Hyde Park Academy High School is a public four–year high school located in the Woodlawn area on the south side of Chicago, Illinois. Hyde Park, opened in 1863, is run by the Chicago Public Schools (CPS) and situated south of the University of Chicago. Hyde Park became Chicago's fourth public high school to receive the IB diploma in 2012. The Chicago Board of Education founded Hyde Park High School in 1863. The school moved about until 1886, when the board of education built a three-story school structure at Kimbark Avenue and 56th Street in Hyde Park. In 1910, Hyde Park moved to a new location to accommodate the school's rising population. Officials chose a site bounded on all sides by Stony Island Avenue, Harper Avenue, 62nd Street, and 63rd Street. In July 1914, Hyde Park moved to 6220 South Stony Island Avenue. The school was extensively renovated in the twentieth century. Hyde Park's student body has always been largely white. Whites were the majority in the area. The school's demographics changed in the mid–1940s as the government pushed for school and neighborhood integration. Beginning in 1947, the school's white population began to dwindle due to whites' opposition to accepting low–income African–Americans. In January 1966, the Chicago Board of Education authorized a plan to upgrade Hyde Park (due to its expanding African–American population) and establish a new high school that would serve both the current white student body and attract other white students nearby. The plan, which would have violated the 1964 Civil Rights Act, was never implemented. By 1967, the school had a 97 percent African–American population. The teaching personnel stayed unchanged despite changes in student demographics. By 1970–1971, all 1,268 pupils enrolled at Kenwood High School (now Kenwood Academy) were Black. In April 1973, the school became a magnet and was renamed Hyde Park Career Academy, a "career academy". Former principal Weldon Beverly Jr., who led the school from 1975 to 2003, pushed for the name and curriculum changes. In the 2000–2001 academic year, Hyde Park began offering IB classes. The Renaissance 2010 program was launched in 2004 by Arne Duncan and Chicago Mayor Richard M. Daley. During a two–year period, Hyde Park had to admit over 300 more pupils than any other high school in the city. In 2012, Hyde Park Academy High School joined the International Baccalaureate.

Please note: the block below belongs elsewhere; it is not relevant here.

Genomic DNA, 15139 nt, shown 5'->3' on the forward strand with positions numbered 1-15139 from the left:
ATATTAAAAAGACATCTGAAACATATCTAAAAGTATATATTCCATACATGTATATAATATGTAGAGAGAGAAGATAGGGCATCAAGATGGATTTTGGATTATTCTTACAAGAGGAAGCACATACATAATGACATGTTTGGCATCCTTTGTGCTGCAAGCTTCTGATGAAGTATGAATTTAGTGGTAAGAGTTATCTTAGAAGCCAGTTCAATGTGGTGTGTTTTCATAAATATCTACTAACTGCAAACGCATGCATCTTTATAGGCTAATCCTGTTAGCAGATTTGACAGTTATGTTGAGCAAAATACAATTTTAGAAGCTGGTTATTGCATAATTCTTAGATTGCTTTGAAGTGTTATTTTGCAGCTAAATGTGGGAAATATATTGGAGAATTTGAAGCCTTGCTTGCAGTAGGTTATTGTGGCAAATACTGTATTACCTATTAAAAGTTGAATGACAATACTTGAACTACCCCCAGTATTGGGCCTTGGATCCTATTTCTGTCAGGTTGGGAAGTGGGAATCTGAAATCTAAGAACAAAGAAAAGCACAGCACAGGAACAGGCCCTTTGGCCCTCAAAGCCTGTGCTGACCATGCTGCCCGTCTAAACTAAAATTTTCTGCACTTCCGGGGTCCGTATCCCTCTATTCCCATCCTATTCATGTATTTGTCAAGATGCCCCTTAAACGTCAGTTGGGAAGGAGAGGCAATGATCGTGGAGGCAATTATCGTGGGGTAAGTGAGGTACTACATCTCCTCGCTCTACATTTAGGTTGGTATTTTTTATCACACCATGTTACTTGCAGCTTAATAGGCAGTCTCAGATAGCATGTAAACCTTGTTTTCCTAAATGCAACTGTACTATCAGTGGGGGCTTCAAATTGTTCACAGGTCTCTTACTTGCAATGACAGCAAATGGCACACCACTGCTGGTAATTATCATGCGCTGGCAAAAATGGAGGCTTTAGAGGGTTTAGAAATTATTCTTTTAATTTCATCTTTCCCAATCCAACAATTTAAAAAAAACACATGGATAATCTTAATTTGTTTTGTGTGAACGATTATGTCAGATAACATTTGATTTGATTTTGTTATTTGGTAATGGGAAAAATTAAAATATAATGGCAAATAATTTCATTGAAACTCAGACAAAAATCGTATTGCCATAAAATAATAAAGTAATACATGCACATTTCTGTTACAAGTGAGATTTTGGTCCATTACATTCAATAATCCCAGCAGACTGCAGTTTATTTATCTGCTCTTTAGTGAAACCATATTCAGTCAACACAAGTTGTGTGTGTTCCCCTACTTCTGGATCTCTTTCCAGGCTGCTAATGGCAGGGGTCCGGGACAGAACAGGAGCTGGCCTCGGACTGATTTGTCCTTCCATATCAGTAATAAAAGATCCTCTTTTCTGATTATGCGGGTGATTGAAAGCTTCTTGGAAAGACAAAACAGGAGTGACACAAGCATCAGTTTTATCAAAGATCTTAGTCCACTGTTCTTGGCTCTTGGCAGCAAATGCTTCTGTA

top of page
bottom of page